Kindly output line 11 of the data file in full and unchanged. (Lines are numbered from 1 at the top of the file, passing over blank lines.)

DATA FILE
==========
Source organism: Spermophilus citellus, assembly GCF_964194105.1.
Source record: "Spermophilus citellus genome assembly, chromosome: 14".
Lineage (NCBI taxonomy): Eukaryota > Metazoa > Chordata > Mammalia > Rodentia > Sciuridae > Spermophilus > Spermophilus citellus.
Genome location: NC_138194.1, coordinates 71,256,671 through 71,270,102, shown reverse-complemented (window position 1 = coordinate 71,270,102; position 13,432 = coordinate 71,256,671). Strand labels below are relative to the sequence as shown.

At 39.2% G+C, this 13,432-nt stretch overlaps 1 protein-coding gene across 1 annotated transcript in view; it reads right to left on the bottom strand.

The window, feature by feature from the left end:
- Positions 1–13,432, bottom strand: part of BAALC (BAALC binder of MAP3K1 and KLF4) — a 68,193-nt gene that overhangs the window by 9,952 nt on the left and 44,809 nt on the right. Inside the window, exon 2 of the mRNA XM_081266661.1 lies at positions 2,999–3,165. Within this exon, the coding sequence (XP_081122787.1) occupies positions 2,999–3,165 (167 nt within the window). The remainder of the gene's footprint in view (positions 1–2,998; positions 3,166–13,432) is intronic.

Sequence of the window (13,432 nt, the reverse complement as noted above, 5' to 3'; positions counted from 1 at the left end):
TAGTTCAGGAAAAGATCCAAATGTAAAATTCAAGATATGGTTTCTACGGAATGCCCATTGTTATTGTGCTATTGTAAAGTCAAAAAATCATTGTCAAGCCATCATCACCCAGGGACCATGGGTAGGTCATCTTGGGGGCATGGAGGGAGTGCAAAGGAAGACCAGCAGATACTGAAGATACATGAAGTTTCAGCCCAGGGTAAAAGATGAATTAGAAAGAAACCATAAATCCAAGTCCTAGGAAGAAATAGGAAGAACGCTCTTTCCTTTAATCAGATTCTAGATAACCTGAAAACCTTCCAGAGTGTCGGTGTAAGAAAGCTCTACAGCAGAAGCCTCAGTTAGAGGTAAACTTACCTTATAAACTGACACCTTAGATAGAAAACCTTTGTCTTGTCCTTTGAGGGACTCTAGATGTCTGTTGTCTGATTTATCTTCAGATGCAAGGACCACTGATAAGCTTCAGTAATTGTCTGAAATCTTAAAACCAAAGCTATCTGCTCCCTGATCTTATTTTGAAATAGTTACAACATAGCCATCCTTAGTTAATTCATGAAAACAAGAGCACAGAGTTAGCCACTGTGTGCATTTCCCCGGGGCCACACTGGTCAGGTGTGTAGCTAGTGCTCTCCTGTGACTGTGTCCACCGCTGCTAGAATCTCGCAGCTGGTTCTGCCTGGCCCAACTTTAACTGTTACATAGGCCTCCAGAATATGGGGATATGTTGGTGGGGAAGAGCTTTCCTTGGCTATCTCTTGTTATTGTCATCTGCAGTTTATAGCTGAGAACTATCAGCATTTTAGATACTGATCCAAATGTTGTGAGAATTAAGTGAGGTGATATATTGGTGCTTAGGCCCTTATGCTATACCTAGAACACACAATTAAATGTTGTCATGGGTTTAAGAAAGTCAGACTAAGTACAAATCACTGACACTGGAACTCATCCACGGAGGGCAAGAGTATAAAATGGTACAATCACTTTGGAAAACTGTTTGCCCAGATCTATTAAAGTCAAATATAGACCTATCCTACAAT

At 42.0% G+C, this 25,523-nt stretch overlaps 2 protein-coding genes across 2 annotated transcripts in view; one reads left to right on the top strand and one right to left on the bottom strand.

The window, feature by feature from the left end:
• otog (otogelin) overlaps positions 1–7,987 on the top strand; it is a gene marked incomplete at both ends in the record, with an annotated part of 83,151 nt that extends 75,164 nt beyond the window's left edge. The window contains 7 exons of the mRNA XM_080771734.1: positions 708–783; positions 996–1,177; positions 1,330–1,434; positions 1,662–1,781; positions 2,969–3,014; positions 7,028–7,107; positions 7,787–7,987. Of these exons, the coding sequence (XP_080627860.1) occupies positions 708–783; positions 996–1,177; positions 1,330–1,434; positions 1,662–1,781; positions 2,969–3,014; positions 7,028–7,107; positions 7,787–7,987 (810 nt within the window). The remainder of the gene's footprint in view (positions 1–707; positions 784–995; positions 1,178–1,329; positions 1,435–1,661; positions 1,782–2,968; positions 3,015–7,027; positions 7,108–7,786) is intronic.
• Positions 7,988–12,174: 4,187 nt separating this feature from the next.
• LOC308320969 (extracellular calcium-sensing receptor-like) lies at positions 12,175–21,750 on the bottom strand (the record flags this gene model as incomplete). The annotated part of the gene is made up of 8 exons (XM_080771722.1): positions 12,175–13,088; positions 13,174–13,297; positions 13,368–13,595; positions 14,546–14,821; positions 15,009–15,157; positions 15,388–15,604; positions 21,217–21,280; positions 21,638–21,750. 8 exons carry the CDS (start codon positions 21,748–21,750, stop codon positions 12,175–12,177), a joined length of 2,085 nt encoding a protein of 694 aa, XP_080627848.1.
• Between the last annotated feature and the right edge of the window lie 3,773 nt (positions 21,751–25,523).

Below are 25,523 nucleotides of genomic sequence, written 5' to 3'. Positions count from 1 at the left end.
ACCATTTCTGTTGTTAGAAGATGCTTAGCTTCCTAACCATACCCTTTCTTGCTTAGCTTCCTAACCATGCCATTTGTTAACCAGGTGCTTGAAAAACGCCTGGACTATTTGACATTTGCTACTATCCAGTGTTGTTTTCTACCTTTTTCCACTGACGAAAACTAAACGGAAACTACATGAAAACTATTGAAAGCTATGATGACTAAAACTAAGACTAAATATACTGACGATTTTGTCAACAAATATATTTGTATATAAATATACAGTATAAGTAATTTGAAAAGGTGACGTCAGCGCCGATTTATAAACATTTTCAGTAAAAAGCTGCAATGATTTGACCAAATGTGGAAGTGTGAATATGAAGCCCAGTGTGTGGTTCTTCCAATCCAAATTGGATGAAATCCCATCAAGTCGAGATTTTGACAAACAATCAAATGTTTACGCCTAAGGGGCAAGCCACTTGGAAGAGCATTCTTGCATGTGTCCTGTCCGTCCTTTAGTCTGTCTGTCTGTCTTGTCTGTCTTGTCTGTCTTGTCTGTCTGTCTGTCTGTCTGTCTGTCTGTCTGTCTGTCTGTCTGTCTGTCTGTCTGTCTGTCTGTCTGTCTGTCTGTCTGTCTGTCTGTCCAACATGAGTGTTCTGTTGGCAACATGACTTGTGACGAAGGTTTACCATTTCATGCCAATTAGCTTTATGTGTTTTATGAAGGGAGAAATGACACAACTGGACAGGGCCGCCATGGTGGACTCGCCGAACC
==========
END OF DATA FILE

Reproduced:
The window, feature by feature from the left end: